Many FAs and Brokers for the FAs will simply stop offering most investments to most investors, relegating the average person to mutual funds and term insurance and things they cannot get sued for. Investments that create an ongoing steam of fees for the advisor and broker. In the fee model, the investor becomes the FAs and Brokers Annuity 😉

    It is false to equate commissions as bad, and fees as advice. Over time, the person who paid a ‘commission’ will have lees total fees, than the person paying fees all along the way. Most often the commission investment is a fixed product, that will often over time give the client more benefit. But if that same product was purchased through a fee based advisor, you’ll have fees dragging your returns forever.

    It’s not that ‘cut and dried’, commissions bad, fees for advice are good, it’s just semantics that keep people in the fee based model. Most investors should have a blend of investments, some management with a fee advisor, and some with a fixed investments (commission) advisor. A good rule is ‘The Rule of 100’, 100 minus your age, is your suitable risk. 100-60=40, at that point in your life 60% of your money somewhere there is not risk to principle and 40% in managed money, which will hopefully help keep up with inflation, and you’ll have the safe investment for ongoing guaranteed income when the market is down. And a bond fund with a fee advisor is not the place for safety, as it can and will from time to time lose money and need time to recover, time an already retired investor doesn’t have… and no, over time on the average you will not be ok. You will suffer asset erosion.

    So… there is no simple solution to this problem. No amount of bureaucracy will solve the issue, it will lead to more compliance expense, fewer choices for those investors who do their due diligence, and generally line the pockets of lawyers and armies of bureaucrats.

    Better; insist people take responsibility for themselves. I require clients to do homework. No homework, you cannot be a client. It works. My client gains a sense of confidence, and it is easier to get them to save and make better financial decisions. Knowledge is a wonderful thing.

    I suggest a requirement for the client/investor; Require they take and pass a simple test to invest. Something that you can verify they actually read it. Do it online. You can now take your drivers written test online, college courses for a diploma online, why not answer some questions, before buying an investment? Signing an application with disclosures is not enough, few actually read it anyway, even the courts throw it out, all the client has to say is, I trusted him and did’t read it and the court generally throws it out. The courts will hold you to a fiduciary trust standard if you are sued, it already exists.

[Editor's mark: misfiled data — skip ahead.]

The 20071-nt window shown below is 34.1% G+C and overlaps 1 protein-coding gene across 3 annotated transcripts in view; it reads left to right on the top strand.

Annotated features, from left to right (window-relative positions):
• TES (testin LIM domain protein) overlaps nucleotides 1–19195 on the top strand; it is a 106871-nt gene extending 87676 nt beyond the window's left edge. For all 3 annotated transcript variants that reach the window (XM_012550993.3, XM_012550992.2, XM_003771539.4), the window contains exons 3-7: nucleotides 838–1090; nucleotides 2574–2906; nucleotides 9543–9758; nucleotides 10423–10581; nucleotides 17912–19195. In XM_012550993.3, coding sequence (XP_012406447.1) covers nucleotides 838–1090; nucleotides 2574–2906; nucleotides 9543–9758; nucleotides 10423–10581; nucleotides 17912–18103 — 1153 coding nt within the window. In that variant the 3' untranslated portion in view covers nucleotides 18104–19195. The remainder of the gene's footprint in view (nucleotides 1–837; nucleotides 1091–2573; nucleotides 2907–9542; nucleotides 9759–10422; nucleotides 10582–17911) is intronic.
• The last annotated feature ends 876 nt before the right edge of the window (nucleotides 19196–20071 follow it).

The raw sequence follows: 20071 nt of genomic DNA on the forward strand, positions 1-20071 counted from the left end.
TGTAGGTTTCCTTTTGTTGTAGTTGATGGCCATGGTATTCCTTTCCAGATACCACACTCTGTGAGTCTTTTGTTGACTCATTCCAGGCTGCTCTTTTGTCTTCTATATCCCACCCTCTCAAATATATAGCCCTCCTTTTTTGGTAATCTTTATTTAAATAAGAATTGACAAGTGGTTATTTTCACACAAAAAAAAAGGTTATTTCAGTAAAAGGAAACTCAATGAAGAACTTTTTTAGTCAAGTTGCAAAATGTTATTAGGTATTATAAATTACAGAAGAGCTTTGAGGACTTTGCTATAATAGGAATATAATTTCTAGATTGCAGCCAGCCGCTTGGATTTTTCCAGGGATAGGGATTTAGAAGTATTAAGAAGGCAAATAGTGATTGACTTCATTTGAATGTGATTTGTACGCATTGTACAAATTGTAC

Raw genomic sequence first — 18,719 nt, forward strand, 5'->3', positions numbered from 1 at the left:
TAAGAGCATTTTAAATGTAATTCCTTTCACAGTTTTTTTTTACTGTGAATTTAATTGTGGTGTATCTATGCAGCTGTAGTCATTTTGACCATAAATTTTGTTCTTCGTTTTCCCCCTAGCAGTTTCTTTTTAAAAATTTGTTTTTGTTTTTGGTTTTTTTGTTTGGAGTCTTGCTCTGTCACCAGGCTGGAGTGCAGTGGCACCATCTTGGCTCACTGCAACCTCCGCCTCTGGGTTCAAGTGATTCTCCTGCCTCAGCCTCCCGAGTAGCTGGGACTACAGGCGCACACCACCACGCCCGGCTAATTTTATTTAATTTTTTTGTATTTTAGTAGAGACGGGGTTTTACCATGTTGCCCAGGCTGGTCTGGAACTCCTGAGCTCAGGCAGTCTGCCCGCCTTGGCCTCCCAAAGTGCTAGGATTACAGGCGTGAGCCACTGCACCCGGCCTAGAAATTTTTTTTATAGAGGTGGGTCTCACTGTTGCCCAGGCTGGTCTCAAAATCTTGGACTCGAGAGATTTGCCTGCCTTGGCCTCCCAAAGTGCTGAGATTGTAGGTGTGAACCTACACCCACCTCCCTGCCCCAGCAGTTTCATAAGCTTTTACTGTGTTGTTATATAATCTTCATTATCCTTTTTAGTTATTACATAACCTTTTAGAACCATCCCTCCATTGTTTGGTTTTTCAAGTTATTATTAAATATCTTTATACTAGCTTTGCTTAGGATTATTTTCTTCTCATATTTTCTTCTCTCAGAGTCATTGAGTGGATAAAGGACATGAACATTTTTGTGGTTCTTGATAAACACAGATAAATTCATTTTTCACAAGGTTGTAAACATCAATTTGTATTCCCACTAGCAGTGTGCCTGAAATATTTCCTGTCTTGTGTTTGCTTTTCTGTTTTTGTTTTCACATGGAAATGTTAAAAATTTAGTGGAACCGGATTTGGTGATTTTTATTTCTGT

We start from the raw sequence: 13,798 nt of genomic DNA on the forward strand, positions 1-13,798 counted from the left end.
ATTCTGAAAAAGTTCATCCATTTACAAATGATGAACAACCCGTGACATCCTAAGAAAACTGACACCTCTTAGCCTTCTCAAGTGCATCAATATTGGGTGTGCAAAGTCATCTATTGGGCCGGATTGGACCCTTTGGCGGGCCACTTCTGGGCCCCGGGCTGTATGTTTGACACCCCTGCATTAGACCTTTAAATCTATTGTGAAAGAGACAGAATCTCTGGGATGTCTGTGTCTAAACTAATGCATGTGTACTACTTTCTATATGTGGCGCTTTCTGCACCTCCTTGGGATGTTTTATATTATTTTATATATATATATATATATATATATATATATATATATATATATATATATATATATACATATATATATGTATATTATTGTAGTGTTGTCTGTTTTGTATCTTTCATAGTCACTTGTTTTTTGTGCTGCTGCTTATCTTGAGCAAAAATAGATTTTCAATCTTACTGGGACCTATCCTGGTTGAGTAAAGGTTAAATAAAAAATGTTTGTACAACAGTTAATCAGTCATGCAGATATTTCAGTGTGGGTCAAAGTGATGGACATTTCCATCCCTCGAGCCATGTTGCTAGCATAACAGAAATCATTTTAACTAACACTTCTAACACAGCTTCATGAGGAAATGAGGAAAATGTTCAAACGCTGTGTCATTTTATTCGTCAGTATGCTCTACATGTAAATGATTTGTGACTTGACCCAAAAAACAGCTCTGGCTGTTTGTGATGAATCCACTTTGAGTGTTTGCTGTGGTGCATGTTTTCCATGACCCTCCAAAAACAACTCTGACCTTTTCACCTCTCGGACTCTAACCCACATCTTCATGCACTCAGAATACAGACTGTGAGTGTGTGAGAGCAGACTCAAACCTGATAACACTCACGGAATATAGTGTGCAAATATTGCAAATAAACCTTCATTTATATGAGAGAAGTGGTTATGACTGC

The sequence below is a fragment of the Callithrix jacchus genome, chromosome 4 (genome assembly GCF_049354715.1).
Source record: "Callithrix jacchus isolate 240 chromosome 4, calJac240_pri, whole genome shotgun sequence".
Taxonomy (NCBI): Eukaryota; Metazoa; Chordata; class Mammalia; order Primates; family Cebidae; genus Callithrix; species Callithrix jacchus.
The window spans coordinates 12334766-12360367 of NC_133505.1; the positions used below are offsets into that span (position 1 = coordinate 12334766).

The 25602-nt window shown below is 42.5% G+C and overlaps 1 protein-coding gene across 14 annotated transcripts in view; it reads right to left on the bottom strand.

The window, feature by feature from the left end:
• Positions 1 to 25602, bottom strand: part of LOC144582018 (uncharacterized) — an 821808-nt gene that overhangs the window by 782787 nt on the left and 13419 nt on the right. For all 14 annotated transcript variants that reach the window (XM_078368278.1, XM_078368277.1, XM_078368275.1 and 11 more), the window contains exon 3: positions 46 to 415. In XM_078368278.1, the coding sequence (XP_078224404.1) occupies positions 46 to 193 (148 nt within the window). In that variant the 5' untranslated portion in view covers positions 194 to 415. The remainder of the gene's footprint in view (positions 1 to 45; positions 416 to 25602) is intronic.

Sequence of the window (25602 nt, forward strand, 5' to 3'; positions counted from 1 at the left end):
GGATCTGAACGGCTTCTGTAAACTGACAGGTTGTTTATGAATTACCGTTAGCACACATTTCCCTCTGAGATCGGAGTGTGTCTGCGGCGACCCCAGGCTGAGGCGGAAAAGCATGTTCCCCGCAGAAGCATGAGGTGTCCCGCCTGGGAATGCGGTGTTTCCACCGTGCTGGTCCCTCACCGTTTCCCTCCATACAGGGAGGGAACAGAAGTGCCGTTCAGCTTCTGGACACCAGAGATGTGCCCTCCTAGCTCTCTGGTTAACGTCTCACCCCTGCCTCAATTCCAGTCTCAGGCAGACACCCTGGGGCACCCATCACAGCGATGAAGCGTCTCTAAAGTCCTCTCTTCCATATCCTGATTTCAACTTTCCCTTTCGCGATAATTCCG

The bureaucrats solution is always more bureaucracy, and the lawyers feast on all the technicalities and twists and turns of that bureaucracy. We already have laws, allot of laws, allot of compliance and armies of bureaucrats and lawyers, and still there seems to be problems. More of the same will do nothing. Knowledge is the solution. Ensure the client knows their risk and understands what they are buying, be it fees of commission is not relevant. AND that sometimes, investments lose money. That is not fraud. It’s a loss.
    It happens. Don’t want it, buy and annuity.

    Again, it is a myth that somehow fees are more honorable than commission, and one is a fiduciary and one is not. It’s semantics. And it’s a myth pushed by those same brokers who make a fortune off the ongoing and forever until you die… fees. If their advisors want to sell a commission investment, even in the best interest of the client, the brokers generally do not allow it, as the broker will lose income over time (there’s your conflict). I’d rather pay a one time commission and be done, and leave an appropriate amount with an active management.

    And it’s a myth that this Fiduciary Rule will help anyone, but bureaucrats and lawyers. It will likely result in less choice and less service for the ‘average Joe/Josephene’ who cannot afford or his/her account is not large enough for the high priced advisor and his fees. Because fees WILL be going up, or service and choices will be going down. Bureaucracy…oops I mean Compliance, always results in higher expenses. And those expenses and costly law suits must come from somewhere.

  3. Bob

    It doesn’t sound like the person writing this article knows the difference between a financial advisor and a broker either… Many firms call their brokers Financial advisors now. The main difference is the capacity the broker is working in. If he is compensated in a transactional capacity through commissions, there is not a fiduciary obligation. If he is registered as an investment advisor and is charging clients for fee based services, than he would be considered a fiduciary. Very few firms operate on the commission based model anymore so virtually all brokers are dual registered as investment advisor representatives.

    Why pay an ongoing fee for a robo advisor when you can find a cookie cutter type template for an allocation model which is what they use for free online, and then go to Fidelity or Schwab and buy commmsion free ETFs and pay nothing.

  4. T. James

    Very interesting survey. With retiring baby boomers taking money out of 401(k) accounts they will increase their roll overs of employer plan assets into IRAs. This is bad business by the wirehouses, broker mistrust will cause wirehouses to miss out on capturing IRA rollover assets.

    IRA rollover activity will increasingly fuel demand for passive ETFs which offer lower costs and an index-matching strategy beating performance of most active mutual funds. With rates set to rise and the market overdue for a correction, we also see increasing demand for alternatives offered via self directed IRAs, which currently represent a meager 2% of retirement savings.